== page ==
Blue Sky Writing

1/1/07. The worst day of the year*

Were you one of the many who held their heads in their hands New Year’s Day moaning never again, never ever again? Did you hobble out to the kitchen to grope for the aspirin bottle and a glass of something wet, wondering all the while whether you would ever be able to silence that bowling ball you were sure was rolling around in the area once reserved for gray matter?

Ah, such is the stuff that resolutions are made of.

Perhaps you decided to crack open a beer or mix a Bloody Mary in a desperate ploy to postpone the inevitable for another few hours.

Procrastination. That’s what New Year’s resolutions are really all about. The worst day of the year is the first and for good reason. That’s the day you’re supposed to deny yourself all the bad habits that have followed you faithfully through the years and embrace detestable good habits that will make you a model citizen.

Previously, no doubt, you have made list of all the things you enjoy doing and have promised yourself you’ll quit doing them at the beginning of a fresh, unsullied year. It’s only a matter of days, you say, until I quit smoking or drinking. I’ll start exercising every morning. I’ll staple my stomach shut. I’ll floss my teeth, drink green tea and carrot juice, forego sour mash and take up stamp collecting.

I will count to ten before losing my temper. I’ll quit nagging my spouse. I’ll be nice to my in-laws. I’ll take a self-improvement course. And I’ll be wholesome, healthful and about as much fun to be around as Aunt Madge’s asthmatic fox terrier.

You tuck the list away in a remove corner of your mind where it waits to be disinterred at the fateful hour when the clock strikes midnight.

Then you wake up feeling like a bear slept in your mouth, your eyes are the color of boiled beets, your stomach acts like someone was in there with a Roto-Rooter, and you’re ready to read the rites over that moldering list. It’s a brand new day in a brave new world, and you’re spending it on the bathroom tile. Your life is on the skids.

It may not be terribly encouraging news now, but you can take another shot at keeping resolutions in February when Chinese New Year’s rolls around on the 18th. Probably by then you will have recovered your dignity. You may even be full of good cheer again.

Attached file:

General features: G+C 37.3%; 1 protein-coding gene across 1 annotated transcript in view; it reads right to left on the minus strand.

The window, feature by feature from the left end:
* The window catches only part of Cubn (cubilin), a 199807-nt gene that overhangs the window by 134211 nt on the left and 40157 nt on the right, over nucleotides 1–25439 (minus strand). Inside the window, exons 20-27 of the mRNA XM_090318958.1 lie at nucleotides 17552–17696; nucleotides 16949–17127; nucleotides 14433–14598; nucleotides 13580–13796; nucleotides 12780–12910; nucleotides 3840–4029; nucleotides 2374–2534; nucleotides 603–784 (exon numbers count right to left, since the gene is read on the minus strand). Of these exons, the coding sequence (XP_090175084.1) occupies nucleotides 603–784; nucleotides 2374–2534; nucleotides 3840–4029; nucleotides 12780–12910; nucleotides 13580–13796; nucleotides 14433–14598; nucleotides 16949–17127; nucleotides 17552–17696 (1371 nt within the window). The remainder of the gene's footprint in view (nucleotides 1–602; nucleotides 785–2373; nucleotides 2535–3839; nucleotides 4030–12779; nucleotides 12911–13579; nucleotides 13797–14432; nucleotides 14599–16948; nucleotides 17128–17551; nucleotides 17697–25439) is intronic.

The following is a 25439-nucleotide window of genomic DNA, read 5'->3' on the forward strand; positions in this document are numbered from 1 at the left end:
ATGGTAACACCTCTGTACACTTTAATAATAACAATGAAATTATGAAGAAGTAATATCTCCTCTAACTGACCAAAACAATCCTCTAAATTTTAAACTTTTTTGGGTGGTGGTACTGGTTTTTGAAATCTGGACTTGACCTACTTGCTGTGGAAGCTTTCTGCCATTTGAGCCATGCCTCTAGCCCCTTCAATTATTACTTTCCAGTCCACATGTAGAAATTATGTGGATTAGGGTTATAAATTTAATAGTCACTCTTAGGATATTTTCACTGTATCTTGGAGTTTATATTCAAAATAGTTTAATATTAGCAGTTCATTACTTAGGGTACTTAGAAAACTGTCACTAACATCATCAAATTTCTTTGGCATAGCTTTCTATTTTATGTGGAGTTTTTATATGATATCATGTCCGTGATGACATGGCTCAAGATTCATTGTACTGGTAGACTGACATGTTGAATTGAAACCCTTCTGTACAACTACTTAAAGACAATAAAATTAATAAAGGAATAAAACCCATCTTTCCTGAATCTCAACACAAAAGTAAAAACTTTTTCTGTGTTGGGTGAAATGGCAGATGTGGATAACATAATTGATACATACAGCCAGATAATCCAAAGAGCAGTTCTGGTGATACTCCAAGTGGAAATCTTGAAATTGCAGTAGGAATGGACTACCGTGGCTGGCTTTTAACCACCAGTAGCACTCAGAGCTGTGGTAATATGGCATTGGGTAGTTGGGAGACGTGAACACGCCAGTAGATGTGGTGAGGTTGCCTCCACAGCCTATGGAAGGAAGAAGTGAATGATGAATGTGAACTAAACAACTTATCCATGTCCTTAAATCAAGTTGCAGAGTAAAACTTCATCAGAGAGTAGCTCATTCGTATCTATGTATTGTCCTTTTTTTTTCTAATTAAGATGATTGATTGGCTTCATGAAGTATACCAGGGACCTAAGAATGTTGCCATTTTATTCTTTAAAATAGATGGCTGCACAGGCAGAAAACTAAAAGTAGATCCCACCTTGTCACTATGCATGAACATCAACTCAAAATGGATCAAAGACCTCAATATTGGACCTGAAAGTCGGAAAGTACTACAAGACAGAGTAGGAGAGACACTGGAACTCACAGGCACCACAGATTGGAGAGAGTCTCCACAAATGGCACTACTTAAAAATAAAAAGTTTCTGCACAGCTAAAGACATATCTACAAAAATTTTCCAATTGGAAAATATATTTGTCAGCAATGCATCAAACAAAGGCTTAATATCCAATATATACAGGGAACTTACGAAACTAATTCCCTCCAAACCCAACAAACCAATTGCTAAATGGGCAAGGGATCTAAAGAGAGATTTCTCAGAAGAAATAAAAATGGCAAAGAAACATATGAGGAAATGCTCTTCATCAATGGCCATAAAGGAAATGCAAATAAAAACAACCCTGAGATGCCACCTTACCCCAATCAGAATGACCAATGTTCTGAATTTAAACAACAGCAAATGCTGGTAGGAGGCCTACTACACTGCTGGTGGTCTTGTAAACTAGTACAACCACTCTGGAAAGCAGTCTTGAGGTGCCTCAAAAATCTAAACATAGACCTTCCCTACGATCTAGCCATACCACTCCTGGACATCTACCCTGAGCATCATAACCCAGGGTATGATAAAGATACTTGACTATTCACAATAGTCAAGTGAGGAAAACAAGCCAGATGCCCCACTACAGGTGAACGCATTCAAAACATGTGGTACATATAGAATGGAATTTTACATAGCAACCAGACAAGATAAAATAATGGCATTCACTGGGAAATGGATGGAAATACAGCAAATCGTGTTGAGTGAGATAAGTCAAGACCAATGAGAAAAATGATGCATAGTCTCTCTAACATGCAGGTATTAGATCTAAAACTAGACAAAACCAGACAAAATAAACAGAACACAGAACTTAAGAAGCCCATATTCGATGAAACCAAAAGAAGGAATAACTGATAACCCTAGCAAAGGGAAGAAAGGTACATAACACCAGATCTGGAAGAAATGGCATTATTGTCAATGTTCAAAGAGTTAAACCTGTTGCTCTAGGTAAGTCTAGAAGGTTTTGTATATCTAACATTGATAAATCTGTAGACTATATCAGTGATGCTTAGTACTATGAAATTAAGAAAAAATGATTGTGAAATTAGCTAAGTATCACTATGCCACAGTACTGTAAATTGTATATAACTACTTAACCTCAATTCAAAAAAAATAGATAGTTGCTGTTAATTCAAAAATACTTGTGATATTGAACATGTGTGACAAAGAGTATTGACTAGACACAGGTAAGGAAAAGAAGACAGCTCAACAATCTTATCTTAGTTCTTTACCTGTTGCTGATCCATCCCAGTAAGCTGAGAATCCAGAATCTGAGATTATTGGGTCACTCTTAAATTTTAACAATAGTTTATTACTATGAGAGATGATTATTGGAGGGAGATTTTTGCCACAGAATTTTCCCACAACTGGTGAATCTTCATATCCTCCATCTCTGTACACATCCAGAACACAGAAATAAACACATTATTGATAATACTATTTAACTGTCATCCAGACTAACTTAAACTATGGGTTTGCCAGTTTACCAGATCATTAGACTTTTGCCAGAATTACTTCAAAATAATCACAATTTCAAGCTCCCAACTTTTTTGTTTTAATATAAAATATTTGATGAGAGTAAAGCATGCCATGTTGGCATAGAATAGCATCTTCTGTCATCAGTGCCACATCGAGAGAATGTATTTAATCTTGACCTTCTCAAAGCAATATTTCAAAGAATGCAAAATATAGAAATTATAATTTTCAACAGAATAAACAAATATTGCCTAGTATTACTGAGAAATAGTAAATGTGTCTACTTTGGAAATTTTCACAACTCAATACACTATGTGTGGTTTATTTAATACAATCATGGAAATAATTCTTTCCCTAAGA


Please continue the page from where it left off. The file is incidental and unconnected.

Personally, I think New Year’s resolutions are a waste of time and about as inspiring as the surface of my thumbnail. All they do is make you feel lousy at being unable to keep them. And the ghosts of New Year’s Resolutions Past have a nasty way of coming back to haunt you in the guise of friends and family who have excellent memories but poor timing and no tact.

So why give up now something you can enjoy for whole more year? If you must make a list of New Years’s resolutions, keep them hidden. The top shelf of the closet in the spare bedroom is my favorite hiding place. That’s where I stash unsightly stuff when unexpected company appears. I’m afraid to open the door now. I would start an avalanche of coat hangers, empty shoe boxes, dated magazines and magazines I haven’t had time to read.

Of course, there are some individuals who manage to keep their resolutions. But they get invited to few holiday parties because they’re insufferable bores who have no friends. The rest of us muck through life holding our bad habits in a “vice” grip. It is only when New Year’s arrives that we treat them like unpleasant relatives.

Here’s a sampling of some of the resolutions that were floating around my office water cooler: F.A. said he wanted to stop biting his fingernails. This is the fifteenth year in a row that F.A. has attempted to do this, and we anticipate his success with guarded optimism. J.K. said she would like to find a rich, single movie star. Now I don’t know much about celebrities of any kind, but I understand a number of them hang out in rehab these days. S.N. would like to lose weight, five pounds to be exact. S.N. is disgustingly thin and willowy, so it taxes the imagination wondering where those five pounds are going to come from. C.B. said he would like to quit smoking, which is interesting when you consider he doesn’t smoke in the first place.

As for me, I’m holding out till Chinese New Year’s which, by the way, is the beginning of the Year of the Pig. By then, perhaps, I will disinter an old list of good intentions. I might also by then have dug my way out from under the avalanche of coat hangers, empty shoe boxes and unread magazines.

First conceived in early 1980s.


July 12, 2007 - Posted by | Uncategorized

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